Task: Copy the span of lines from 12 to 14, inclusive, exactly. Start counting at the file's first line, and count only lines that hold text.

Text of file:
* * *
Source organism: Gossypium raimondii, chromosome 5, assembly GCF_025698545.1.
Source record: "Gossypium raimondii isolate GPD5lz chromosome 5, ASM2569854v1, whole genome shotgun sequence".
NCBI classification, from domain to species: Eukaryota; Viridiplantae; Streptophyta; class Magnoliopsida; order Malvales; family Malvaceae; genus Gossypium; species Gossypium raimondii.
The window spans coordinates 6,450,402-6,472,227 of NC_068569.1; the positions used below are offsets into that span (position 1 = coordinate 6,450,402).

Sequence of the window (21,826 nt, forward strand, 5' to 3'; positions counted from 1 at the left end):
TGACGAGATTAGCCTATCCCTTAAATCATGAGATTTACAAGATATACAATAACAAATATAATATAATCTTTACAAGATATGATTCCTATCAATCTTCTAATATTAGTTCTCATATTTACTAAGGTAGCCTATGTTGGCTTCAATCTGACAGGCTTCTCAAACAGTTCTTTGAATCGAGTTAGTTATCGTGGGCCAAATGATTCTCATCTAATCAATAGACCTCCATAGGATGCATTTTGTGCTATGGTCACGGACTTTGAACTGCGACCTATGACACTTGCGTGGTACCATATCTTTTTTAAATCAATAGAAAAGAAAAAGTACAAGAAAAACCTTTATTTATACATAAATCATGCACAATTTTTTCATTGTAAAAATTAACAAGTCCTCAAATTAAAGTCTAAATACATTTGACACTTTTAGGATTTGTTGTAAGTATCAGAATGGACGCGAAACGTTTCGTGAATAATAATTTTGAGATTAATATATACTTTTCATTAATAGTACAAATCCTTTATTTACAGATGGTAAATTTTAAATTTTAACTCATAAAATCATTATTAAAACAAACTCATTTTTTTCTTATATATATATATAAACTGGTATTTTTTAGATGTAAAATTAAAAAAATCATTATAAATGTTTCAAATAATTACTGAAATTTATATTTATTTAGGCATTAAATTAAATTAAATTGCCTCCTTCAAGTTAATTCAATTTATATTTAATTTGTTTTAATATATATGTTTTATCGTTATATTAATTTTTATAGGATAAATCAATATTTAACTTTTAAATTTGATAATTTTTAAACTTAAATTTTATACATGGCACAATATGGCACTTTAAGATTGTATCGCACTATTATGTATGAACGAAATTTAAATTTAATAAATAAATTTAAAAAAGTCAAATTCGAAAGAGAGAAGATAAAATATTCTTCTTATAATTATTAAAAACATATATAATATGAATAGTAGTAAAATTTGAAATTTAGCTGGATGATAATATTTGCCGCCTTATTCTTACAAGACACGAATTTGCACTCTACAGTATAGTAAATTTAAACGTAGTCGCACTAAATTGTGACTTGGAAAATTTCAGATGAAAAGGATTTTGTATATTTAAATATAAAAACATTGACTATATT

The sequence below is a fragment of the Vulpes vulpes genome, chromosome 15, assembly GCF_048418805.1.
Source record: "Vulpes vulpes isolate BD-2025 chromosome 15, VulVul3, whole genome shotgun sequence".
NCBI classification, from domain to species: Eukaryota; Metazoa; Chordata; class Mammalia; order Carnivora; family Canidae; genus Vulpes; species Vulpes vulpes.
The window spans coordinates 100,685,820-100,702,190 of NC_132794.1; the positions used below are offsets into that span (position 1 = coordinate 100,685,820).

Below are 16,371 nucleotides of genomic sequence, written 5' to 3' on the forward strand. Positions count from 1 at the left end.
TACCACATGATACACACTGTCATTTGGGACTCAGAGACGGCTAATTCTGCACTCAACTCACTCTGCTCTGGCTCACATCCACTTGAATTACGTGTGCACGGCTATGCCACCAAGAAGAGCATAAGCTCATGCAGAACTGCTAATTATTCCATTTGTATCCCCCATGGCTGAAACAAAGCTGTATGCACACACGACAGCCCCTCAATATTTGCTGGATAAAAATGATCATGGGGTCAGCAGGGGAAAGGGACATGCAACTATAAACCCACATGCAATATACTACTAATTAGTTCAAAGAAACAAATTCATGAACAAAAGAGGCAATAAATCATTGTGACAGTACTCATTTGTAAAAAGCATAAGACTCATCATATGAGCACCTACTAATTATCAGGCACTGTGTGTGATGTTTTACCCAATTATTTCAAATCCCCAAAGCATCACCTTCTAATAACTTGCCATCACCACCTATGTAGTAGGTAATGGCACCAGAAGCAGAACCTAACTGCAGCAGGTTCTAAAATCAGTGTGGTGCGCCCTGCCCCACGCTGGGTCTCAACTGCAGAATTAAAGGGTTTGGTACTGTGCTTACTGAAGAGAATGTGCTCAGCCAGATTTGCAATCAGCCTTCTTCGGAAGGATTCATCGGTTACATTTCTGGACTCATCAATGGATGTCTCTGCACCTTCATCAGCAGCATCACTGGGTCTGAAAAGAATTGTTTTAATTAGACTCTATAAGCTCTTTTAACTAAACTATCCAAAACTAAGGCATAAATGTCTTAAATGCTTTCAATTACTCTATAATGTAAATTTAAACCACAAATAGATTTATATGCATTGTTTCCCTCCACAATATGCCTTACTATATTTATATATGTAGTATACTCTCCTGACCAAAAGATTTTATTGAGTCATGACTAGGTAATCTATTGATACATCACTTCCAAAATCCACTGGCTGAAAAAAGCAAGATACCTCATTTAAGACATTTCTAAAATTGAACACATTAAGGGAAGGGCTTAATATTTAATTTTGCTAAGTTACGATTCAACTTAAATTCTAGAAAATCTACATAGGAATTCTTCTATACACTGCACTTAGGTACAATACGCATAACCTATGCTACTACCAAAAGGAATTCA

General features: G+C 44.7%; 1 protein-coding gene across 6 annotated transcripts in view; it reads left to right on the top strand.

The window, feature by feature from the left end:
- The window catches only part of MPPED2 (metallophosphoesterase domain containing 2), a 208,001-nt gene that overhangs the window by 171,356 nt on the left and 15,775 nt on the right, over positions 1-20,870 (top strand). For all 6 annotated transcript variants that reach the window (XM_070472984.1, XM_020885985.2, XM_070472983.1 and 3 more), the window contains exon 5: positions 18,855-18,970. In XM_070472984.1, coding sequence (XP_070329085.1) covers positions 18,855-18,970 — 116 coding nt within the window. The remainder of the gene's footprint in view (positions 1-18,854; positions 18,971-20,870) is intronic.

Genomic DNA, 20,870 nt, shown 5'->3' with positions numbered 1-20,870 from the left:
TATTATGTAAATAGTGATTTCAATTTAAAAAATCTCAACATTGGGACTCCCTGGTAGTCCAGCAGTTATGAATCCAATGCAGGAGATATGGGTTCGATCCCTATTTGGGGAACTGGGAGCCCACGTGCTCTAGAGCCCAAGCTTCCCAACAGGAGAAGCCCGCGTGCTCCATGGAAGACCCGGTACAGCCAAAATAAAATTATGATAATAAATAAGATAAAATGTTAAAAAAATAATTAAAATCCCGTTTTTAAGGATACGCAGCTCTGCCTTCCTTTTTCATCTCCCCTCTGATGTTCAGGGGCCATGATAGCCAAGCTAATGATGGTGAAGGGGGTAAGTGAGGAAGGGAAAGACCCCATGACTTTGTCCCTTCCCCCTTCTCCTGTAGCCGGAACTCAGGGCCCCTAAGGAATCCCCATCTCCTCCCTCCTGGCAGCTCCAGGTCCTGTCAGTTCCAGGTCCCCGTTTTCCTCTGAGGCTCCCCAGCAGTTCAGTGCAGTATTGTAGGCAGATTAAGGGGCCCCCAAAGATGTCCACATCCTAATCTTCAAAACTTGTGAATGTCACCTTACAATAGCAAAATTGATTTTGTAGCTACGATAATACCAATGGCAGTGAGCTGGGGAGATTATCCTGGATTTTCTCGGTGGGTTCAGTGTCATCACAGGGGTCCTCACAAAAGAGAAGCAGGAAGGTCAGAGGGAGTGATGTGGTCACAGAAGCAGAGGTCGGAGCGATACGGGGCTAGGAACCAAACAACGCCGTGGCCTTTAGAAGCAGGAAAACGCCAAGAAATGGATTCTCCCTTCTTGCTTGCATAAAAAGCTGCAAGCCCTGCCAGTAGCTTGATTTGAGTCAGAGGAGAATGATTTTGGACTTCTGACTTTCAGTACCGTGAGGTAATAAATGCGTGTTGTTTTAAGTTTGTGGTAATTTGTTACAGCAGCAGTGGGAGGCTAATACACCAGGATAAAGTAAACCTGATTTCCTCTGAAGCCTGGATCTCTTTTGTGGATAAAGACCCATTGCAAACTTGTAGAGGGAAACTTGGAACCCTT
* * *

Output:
TACCACATGATACACACTGTCATTTGGGACTCAGAGACGGCTAATTCTGCACTCAACTCACTCTGCTCTGGCTCACATCCACTTGAATTACGTGTGCACGGCTATGCCACCAAGAAGAGCATAAGCTCATGCAGAACTGCTAATTATTCCATTTGTATCCCCCATGGCTGAAACAAAGCTGTATGCACACACGACAGCCCCTCAATATTTGCTGGATAAAAATGATCATGGGGTCAGCAGGGGAAAGGGACATGCAACTATAAACCCACATGCAATATACTACTAATTAGTTCAAAGAAACAAATTCATGAACAAAAGAGGCAATAAATCATTGTGACAGTACTCATTTGTAAAAAGCATAAGACTCATCATATGAGCACCTACTAATTATCAGGCACTGTGTGTGATGTTTTACCCAATTATTTCAAATCCCCAAAGCATCACCTTCTAATAACTTGCCATCACCACCTATGTAGTAGGTAATGGCACCAGAAGCAGAACCTAACTGCAGCAGGTTCTAAAATCAGTGTGGTGCGCCCTGCCCCACGCTGGGTCTCAACTGCAGAATTAAAGGGTTTGGTACTGTGCTTACTGAAGAGAATGTGCTCAGCCAGATTTGCAATCAGCCTTCTTCGGAAGGATTCATCGGTTACATTTCTGGACTCATCAATGGATGTCTCTGCACCTTCATCAGCAGCATCACTGGGTCTGAAAAGAATTGTTTTAATTAGACTCTATAAGCTCTTTTAACTAAACTATCCAAAACTAAGGCATAAATGTCTTAAATGCTTTCAATTACTCTATAATGTAAATTTAAACCACAAATAGATTTATATGCATTGTTTCCCTCCACAATATGCCTTACTATATTTATATATGTAGTATACTCTCCTGACCAAAAGATTTTATTGAGTCATGACTAGGTAATCTATTGATACATCACTTCCAAAATCCACTGGCTGAAAAAAGCAAGATACCTCATTTAAGACATTTCTAAAATTGAACACATTAAGGGAAGGGCTTAATATTTAATTTTGCTAAGTTACGATTCAACTTAAATTCTAGAAAATCTACATAGGAATTCTTCTATACACTGCACTTAGGTACAATACGCATAACCTATGCTACTACCAAAAGGAATTCA

General features: G+C 44.7%; 1 protein-coding gene across 6 annotated transcripts in view; it reads left to right on the top strand.

The window, feature by feature from the left end: